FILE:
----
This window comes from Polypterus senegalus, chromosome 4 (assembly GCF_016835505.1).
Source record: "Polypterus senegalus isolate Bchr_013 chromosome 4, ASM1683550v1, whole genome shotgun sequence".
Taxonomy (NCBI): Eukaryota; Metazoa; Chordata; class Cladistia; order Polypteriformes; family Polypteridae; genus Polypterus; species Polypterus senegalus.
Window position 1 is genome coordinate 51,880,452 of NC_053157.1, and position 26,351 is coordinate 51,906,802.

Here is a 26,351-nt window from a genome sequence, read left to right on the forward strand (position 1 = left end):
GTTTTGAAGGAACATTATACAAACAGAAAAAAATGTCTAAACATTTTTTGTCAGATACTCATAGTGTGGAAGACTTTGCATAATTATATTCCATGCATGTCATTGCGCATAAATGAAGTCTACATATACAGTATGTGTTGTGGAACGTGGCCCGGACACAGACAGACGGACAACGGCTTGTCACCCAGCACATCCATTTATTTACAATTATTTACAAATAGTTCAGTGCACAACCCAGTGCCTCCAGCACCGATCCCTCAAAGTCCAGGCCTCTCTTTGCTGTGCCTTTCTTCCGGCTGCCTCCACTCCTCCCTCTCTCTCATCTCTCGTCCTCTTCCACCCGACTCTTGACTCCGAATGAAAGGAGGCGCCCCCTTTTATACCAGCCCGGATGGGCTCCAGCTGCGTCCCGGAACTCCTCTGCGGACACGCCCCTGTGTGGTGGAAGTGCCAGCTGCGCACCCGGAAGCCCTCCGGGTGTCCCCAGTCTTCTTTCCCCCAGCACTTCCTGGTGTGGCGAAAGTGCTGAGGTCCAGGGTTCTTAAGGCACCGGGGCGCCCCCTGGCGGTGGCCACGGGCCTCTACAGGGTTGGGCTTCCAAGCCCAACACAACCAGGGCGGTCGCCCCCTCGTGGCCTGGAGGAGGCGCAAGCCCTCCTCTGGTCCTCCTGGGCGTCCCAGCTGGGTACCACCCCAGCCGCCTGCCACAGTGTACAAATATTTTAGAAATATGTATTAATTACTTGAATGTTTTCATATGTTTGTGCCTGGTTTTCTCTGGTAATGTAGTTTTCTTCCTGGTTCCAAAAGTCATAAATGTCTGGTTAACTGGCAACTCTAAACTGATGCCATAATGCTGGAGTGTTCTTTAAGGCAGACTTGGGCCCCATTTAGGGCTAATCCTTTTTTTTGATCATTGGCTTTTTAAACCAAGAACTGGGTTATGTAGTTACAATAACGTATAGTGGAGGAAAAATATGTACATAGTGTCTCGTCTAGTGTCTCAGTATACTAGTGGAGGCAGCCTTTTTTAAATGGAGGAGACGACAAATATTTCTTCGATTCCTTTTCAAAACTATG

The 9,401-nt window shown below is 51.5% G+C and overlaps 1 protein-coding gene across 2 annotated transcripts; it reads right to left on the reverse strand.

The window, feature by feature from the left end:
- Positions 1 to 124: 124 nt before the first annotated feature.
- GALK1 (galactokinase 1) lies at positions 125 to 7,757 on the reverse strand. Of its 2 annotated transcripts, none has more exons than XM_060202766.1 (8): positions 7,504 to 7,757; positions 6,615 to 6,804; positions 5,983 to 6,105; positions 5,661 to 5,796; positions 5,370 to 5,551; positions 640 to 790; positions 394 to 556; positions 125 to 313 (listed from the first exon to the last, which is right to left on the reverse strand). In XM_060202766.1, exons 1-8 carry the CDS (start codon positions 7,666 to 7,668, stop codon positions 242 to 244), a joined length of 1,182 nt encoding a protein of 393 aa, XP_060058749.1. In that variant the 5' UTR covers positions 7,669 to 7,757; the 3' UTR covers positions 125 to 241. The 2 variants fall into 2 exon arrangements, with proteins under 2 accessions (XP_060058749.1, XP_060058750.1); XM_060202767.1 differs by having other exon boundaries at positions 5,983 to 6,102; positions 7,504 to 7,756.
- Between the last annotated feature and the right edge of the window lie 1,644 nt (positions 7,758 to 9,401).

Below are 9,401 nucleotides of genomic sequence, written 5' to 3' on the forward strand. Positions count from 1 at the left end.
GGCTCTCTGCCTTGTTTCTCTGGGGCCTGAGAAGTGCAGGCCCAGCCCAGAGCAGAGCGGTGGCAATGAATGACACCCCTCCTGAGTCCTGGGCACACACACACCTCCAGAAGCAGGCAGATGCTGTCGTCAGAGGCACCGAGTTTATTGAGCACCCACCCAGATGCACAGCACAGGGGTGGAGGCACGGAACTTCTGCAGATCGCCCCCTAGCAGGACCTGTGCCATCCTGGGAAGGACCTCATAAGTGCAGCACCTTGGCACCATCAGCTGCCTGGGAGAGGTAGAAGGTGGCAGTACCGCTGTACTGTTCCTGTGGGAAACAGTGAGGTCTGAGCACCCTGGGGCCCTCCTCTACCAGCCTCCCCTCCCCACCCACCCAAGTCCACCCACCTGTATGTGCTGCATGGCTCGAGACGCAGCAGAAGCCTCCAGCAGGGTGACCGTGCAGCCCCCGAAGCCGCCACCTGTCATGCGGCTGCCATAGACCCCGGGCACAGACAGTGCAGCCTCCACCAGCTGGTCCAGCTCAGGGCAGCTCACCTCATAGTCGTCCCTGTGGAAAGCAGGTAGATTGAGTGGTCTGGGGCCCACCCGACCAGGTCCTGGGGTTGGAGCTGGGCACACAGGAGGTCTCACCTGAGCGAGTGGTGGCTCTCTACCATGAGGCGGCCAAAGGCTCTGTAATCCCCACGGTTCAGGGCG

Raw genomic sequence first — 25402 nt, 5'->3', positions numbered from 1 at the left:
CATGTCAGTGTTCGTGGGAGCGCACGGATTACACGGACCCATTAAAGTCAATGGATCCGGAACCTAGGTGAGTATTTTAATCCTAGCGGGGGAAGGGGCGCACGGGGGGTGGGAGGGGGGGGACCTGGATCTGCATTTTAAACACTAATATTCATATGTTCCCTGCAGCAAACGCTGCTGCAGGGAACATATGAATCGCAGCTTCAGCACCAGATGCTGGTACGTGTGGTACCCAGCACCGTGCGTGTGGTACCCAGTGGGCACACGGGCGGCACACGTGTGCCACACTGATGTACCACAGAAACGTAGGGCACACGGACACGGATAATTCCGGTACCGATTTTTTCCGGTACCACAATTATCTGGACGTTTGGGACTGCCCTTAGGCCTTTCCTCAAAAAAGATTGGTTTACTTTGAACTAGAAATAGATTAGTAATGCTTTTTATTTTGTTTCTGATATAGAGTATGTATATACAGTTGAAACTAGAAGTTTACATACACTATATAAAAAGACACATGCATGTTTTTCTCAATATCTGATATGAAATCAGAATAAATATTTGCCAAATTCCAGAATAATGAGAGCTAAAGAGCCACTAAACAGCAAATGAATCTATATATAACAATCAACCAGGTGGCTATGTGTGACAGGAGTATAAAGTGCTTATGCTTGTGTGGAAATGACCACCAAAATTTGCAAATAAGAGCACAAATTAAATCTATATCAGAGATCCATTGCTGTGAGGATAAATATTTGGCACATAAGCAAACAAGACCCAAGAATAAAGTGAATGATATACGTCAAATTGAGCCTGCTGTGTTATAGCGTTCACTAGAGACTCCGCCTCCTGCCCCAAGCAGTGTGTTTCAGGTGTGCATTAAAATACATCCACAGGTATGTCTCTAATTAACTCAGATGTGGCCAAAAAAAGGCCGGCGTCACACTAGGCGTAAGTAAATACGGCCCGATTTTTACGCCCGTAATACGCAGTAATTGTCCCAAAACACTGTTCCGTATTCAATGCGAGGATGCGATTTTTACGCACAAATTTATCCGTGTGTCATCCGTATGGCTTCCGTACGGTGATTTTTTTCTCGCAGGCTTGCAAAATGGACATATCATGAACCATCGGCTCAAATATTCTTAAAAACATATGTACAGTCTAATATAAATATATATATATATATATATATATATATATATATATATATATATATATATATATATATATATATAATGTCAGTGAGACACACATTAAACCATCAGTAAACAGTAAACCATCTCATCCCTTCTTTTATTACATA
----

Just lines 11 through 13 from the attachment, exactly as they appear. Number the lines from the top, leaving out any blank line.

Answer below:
- Between the last annotated feature and the right edge of the window lie 1,644 nt (positions 7,758 to 9,401).

Below are 9,401 nucleotides of genomic sequence, written 5' to 3' on the forward strand. Positions count from 1 at the left end.
GGCTCTCTGCCTTGTTTCTCTGGGGCCTGAGAAGTGCAGGCCCAGCCCAGAGCAGAGCGGTGGCAATGAATGACACCCCTCCTGAGTCCTGGGCACACACACACCTCCAGAAGCAGGCAGATGCTGTCGTCAGAGGCACCGAGTTTATTGAGCACCCACCCAGATGCACAGCACAGGGGTGGAGGCACGGAACTTCTGCAGATCGCCCCCTAGCAGGACCTGTGCCATCCTGGGAAGGACCTCATAAGTGCAGCACCTTGGCACCATCAGCTGCCTGGGAGAGGTAGAAGGTGGCAGTACCGCTGTACTGTTCCTGTGGGAAACAGTGAGGTCTGAGCACCCTGGGGCCCTCCTCTACCAGCCTCCCCTCCCCACCCACCCAAGTCCACCCACCTGTATGTGCTGCATGGCTCGAGACGCAGCAGAAGCCTCCAGCAGGGTGACCGTGCAGCCCCCGAAGCCGCCACCTGTCATGCGGCTGCCATAGACCCCGGGCACAGACAGTGCAGCCTCCACCAGCTGGTCCAGCTCAGGGCAGCTCACCTCATAGTCGTCCCTGTGGAAAGCAGGTAGATTGAGTGGTCTGGGGCCCACCCGACCAGGTCCTGGGGTTGGAGCTGGGCACACAGGAGGTCTCACCTGAGCGAGTGGTGGCTCTCTACCATGAGGCGGCCAAAGGCTCTGTAATCCCCACGGTTCAGGGCG